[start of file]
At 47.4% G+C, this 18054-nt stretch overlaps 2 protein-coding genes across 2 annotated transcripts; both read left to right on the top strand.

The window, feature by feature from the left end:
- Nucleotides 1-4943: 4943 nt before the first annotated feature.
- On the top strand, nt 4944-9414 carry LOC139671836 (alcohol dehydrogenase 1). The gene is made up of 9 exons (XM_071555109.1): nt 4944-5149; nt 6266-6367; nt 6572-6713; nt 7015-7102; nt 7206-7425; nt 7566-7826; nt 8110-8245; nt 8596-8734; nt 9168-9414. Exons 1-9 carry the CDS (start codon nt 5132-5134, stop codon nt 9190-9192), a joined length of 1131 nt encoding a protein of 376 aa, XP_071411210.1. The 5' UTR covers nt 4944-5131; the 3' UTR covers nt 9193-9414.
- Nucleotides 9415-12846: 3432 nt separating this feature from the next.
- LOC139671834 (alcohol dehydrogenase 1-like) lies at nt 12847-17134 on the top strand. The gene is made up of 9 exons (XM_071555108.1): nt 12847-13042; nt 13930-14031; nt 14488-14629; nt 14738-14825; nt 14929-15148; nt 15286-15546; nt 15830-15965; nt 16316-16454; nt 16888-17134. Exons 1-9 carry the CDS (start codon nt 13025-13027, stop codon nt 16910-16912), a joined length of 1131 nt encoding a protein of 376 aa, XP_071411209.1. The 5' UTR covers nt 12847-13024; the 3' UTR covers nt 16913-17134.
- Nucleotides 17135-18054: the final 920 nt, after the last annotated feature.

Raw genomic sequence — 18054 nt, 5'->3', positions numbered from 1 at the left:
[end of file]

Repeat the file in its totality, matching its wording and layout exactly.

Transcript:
At 47.4% G+C, this 18054-nt stretch overlaps 2 protein-coding genes across 2 annotated transcripts; both read left to right on the top strand.

The window, feature by feature from the left end:
- Nucleotides 1-4943: 4943 nt before the first annotated feature.
- On the top strand, nt 4944-9414 carry LOC139671836 (alcohol dehydrogenase 1). The gene is made up of 9 exons (XM_071555109.1): nt 4944-5149; nt 6266-6367; nt 6572-6713; nt 7015-7102; nt 7206-7425; nt 7566-7826; nt 8110-8245; nt 8596-8734; nt 9168-9414. Exons 1-9 carry the CDS (start codon nt 5132-5134, stop codon nt 9190-9192), a joined length of 1131 nt encoding a protein of 376 aa, XP_071411210.1. The 5' UTR covers nt 4944-5131; the 3' UTR covers nt 9193-9414.
- Nucleotides 9415-12846: 3432 nt separating this feature from the next.
- LOC139671834 (alcohol dehydrogenase 1-like) lies at nt 12847-17134 on the top strand. The gene is made up of 9 exons (XM_071555108.1): nt 12847-13042; nt 13930-14031; nt 14488-14629; nt 14738-14825; nt 14929-15148; nt 15286-15546; nt 15830-15965; nt 16316-16454; nt 16888-17134. Exons 1-9 carry the CDS (start codon nt 13025-13027, stop codon nt 16910-16912), a joined length of 1131 nt encoding a protein of 376 aa, XP_071411209.1. The 5' UTR covers nt 12847-13024; the 3' UTR covers nt 16913-17134.
- Nucleotides 17135-18054: the final 920 nt, after the last annotated feature.

Raw genomic sequence — 18054 nt, 5'->3', positions numbered from 1 at the left: